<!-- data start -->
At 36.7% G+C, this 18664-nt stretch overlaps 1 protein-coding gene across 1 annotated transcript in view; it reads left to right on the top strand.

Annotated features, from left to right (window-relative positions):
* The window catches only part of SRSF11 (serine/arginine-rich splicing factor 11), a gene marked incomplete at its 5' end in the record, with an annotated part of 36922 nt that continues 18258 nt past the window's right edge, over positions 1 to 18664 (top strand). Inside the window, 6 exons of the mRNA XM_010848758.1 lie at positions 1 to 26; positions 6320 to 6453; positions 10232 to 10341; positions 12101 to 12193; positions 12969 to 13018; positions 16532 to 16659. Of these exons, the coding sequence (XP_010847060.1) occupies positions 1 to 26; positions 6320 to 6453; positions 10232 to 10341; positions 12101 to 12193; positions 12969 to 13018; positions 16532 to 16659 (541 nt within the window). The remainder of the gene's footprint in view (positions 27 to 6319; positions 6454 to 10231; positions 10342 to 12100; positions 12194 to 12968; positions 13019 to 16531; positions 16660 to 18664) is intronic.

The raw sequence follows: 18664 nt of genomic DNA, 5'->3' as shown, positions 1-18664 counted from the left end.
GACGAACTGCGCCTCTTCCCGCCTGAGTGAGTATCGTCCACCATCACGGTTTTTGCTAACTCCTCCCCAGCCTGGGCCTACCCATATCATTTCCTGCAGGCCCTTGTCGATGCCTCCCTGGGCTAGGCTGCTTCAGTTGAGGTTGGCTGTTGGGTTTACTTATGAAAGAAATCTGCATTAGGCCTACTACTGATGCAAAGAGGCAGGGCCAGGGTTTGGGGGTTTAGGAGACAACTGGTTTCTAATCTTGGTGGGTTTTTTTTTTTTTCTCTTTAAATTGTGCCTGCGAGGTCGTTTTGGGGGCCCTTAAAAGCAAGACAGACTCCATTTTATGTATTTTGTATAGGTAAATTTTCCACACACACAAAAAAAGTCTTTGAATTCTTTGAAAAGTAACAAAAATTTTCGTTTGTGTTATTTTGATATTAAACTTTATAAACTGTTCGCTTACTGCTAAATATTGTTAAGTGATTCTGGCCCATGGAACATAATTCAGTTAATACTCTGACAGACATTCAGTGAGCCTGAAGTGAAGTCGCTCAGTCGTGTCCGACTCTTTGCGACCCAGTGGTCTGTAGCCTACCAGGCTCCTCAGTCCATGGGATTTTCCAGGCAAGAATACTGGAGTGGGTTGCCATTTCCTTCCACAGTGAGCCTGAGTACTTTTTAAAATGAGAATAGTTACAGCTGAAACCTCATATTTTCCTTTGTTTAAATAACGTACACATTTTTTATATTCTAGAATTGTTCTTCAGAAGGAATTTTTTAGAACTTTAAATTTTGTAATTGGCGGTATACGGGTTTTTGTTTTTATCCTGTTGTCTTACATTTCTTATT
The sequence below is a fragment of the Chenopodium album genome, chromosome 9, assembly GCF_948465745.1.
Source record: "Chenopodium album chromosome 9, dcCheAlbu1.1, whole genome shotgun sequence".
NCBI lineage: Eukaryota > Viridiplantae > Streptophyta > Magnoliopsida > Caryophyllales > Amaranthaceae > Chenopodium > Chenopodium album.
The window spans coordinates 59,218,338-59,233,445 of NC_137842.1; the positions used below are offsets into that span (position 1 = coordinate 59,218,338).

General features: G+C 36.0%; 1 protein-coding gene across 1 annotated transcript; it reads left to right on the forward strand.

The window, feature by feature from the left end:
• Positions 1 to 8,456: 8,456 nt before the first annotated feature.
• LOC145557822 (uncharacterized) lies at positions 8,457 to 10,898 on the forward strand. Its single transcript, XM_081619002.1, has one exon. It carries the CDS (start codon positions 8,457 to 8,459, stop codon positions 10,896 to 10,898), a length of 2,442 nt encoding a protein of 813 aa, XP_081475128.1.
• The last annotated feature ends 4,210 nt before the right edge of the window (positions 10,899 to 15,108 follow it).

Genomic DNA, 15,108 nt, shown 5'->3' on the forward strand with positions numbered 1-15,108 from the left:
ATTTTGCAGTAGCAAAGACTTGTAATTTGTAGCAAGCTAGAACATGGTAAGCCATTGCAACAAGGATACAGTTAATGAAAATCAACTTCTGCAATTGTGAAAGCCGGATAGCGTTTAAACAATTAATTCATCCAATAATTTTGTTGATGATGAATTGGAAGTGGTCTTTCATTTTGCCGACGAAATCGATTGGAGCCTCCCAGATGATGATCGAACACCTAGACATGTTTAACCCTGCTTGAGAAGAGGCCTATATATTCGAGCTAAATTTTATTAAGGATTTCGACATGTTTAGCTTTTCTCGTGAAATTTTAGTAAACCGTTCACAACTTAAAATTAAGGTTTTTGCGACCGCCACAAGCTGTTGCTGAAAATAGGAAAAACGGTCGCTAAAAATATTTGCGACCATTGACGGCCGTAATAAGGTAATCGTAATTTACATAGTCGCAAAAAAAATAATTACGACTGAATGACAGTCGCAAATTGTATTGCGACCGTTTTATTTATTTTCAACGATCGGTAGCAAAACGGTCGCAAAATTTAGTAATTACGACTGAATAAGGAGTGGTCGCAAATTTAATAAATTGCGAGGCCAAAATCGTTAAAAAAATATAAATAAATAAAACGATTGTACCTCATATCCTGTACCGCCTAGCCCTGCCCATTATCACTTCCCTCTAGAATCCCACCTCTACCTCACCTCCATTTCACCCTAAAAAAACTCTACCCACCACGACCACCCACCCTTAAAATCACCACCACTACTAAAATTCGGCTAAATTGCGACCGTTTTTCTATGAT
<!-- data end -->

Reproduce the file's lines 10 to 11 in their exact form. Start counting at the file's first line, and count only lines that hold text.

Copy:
General features: G+C 36.0%; 1 protein-coding gene across 1 annotated transcript; it reads left to right on the forward strand.

The window, feature by feature from the left end: